Evidence of widespread fuselage cracks and fatigue were found on a Southwest Airlines jet that made an emergency landing in Arizona with a hole in the cabin, a US safety investigator said.
After inspection of all the airline's older model 737-300s, small subsurface fuselage cracks were also found on two other planes, which may require repairs, Southwest said on Monday.
The incident on Friday prompted Southwest, the largest domestic airline by passengers flown, to ground planes and cancel hundreds of flights over the weekend.
Nineteen 737-300s had been inspected and returned to service without any problems by Sunday.
Southwest anticipated 175 flight cancellations on Monday and hoped to complete the remaining inspections of 79 planes by late Tuesday.
The 737-300 represents roughly 20 per cent of Southwest's all-737 fleet, the most popular commercial aircraft ever and a workhorse globally.
So far, the problem has been limited to Southwest, which paid a $7.5m Federal Aviation Administration (FAA) fine for operating 737s without required fuselage structural inspections in 2006/07.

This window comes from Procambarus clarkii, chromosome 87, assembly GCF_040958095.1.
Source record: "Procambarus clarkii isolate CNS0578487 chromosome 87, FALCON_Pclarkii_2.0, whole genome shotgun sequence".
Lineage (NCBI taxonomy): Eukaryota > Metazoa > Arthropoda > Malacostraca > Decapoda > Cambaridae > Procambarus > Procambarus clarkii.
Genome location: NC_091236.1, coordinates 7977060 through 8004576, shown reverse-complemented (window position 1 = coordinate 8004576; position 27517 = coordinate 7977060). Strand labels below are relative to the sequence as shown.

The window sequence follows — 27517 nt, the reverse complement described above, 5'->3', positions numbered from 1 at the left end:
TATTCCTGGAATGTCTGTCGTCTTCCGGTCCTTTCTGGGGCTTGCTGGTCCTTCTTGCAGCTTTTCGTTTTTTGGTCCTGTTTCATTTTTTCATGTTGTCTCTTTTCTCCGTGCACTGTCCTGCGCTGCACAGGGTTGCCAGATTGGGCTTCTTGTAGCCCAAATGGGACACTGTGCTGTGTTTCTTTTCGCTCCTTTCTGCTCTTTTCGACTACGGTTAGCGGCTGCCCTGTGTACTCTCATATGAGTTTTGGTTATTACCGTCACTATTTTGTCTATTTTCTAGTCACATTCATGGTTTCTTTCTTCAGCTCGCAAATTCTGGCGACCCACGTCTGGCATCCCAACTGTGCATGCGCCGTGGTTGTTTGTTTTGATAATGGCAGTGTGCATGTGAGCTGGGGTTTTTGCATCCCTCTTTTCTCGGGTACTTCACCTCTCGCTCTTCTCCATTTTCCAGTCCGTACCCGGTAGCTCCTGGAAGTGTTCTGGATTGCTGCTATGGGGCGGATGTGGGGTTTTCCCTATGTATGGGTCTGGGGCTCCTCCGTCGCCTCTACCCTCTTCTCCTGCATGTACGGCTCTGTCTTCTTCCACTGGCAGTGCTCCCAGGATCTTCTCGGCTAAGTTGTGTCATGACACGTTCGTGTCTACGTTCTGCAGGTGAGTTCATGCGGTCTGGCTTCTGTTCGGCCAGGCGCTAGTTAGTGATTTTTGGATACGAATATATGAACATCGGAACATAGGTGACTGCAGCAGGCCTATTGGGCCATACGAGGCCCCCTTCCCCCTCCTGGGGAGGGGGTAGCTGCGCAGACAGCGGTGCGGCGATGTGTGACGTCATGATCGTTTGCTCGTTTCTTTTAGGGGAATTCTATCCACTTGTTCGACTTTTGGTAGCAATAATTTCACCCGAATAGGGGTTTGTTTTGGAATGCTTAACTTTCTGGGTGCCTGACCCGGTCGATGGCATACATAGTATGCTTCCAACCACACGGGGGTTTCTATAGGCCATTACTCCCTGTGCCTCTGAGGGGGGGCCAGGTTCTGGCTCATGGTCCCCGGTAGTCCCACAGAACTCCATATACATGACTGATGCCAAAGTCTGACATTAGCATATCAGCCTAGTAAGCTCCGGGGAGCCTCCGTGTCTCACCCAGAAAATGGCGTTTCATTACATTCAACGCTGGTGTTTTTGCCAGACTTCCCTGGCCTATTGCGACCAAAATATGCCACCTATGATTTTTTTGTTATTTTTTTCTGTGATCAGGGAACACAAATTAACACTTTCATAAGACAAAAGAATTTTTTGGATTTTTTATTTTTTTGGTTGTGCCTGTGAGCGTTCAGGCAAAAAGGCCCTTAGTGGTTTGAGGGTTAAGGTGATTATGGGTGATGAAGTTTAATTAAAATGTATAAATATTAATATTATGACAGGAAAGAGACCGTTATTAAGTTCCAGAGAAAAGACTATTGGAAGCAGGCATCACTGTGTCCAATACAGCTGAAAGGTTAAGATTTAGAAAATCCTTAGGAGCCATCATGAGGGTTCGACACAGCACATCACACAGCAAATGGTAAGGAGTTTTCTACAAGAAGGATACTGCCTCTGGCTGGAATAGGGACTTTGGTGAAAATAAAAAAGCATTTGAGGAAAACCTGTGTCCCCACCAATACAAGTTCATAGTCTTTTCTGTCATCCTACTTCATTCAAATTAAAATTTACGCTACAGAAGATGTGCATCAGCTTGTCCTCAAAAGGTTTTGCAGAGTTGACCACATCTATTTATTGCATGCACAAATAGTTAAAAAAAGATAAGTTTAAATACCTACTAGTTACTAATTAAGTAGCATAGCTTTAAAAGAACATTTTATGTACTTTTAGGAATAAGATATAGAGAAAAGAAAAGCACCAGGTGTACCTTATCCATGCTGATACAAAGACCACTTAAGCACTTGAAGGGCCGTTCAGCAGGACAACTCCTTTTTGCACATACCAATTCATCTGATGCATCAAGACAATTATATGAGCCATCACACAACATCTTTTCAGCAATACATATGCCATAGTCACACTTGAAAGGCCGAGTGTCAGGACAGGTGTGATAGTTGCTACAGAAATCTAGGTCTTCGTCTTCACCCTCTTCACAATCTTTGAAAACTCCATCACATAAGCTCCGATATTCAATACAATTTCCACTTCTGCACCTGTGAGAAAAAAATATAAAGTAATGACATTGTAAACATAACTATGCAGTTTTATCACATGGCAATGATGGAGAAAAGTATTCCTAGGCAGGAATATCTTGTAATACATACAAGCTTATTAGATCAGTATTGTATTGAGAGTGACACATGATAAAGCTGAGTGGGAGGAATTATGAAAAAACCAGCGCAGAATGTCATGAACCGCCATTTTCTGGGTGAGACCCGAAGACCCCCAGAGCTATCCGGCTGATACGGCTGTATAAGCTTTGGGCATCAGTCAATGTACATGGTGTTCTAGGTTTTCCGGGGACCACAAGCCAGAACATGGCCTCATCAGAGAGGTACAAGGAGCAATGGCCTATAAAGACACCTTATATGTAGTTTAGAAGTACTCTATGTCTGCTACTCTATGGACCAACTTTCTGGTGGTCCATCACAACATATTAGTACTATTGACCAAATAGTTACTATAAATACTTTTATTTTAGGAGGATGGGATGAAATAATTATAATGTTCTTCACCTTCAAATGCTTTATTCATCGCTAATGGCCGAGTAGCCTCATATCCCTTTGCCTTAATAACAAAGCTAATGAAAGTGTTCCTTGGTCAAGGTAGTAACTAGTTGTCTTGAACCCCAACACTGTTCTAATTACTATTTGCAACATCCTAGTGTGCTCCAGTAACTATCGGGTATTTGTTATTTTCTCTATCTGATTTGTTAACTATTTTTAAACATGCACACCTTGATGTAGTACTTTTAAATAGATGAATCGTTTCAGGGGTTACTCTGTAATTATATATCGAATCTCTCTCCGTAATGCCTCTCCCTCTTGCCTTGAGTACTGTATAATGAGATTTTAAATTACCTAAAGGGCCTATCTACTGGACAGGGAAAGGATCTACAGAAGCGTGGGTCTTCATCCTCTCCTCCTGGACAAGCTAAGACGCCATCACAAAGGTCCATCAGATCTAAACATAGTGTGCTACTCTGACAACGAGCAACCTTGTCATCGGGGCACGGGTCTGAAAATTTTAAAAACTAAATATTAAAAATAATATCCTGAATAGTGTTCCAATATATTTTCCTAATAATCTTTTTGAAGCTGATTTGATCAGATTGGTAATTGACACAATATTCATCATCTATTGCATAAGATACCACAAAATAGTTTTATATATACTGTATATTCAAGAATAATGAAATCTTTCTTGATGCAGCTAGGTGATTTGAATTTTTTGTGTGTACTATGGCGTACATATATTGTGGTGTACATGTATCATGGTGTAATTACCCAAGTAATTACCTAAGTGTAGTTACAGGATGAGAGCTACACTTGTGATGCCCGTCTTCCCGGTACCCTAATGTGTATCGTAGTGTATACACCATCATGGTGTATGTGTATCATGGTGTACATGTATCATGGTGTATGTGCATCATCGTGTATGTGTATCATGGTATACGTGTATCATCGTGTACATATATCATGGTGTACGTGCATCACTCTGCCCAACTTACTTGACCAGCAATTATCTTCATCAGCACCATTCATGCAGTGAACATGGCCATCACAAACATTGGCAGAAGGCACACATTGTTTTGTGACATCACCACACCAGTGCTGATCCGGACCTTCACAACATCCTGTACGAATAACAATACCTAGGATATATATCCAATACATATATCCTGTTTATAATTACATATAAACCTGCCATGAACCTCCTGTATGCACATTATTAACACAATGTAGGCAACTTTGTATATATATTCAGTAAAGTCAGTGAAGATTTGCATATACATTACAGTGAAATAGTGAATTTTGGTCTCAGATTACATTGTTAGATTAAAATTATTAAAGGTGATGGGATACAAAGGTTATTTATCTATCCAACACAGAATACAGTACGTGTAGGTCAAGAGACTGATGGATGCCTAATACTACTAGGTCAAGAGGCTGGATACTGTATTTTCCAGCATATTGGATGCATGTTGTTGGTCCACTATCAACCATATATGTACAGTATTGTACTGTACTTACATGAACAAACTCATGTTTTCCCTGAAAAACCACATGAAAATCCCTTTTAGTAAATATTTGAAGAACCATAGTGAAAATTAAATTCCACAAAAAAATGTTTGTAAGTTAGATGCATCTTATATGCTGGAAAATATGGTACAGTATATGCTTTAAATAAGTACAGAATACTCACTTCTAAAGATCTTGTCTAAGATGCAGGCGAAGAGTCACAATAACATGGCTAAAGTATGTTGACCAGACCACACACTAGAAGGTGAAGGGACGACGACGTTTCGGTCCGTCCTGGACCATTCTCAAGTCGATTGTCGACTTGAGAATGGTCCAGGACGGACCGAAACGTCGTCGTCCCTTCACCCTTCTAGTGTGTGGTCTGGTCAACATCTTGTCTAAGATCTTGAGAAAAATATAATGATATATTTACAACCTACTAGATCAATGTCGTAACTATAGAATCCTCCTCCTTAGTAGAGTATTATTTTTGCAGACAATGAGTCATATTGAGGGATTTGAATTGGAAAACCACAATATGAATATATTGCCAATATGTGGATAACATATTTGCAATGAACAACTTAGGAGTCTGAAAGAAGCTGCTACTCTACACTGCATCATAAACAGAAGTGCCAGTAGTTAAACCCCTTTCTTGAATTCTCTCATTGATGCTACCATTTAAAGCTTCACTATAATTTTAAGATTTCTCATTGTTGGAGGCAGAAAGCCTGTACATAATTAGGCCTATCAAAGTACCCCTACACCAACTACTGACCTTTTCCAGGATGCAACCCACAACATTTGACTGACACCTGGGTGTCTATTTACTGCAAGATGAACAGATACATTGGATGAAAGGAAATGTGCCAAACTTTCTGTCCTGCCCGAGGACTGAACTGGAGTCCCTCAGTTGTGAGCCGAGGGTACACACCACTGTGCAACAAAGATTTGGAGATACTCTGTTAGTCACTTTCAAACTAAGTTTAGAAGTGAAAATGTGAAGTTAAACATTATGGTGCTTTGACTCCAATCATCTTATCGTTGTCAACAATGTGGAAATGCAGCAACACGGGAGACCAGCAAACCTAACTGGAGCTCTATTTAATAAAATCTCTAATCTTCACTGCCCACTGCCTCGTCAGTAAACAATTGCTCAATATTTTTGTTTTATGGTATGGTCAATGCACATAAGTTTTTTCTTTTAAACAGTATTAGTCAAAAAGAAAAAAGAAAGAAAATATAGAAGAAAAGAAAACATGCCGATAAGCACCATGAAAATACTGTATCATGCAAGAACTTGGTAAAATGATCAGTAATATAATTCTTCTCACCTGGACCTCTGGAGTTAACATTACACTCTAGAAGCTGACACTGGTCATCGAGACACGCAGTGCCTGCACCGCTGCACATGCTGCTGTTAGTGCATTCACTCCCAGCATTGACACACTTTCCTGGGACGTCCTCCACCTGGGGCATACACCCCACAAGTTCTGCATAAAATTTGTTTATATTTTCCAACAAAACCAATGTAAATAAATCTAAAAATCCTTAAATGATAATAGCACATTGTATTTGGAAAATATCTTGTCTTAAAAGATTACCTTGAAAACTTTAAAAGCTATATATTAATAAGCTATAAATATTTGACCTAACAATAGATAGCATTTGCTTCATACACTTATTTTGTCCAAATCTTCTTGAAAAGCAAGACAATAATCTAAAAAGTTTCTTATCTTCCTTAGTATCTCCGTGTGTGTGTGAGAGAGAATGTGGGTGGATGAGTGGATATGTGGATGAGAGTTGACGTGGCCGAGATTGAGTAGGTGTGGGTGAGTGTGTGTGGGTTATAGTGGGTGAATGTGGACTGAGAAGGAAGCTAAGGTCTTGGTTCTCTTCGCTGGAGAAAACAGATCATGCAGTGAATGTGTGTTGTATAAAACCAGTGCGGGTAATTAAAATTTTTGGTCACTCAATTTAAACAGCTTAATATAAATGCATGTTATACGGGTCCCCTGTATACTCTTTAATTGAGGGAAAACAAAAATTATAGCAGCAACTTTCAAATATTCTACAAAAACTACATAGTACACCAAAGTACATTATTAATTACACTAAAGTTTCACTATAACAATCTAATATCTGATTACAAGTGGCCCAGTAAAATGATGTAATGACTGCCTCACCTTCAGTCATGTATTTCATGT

US Airways Group flies 19 737-300s and a spokesman said periodic inspections have turned up no fatigue-related problems.
Continental Airlines, now a unit of United/Continental Holdings, Delta Air Lines and American Airlines, a unit of AMR Corp, all fly newer model 737 that are not linked to the problem. United Airlines does not fly any 737s.
Passengers aboard Southwest Flight 812 from Phoenix to Sacramento on Friday heard a loud noise and the hole appeared suddenly at about mid-cabin, forcing the pilot to land at a military base in Yuma, Arizona.
The Southwest flight had 118 passengers and five crew members on board. One flight attendant and at least one passenger were treated for minor injuries at the scene, Southwest said.
Passengers described the harrowing scene to the CBS television affiliate in Sacramento.
"They had just taken drink orders when I heard a huge sound and oxygen masks came down and we started making a rapid descent. They said we'd be making an emergency landing," a woman identified as Cindy told the station.
"There was a hole in the fuselage about three feet long. You could see the insulation and the wiring. You could see a tear the length of one of the ceiling panels."
A total of 931 Boeing 737-300s are operated by all airlines worldwide, with 288 of them in the United States, the Federal Aviation Administration said.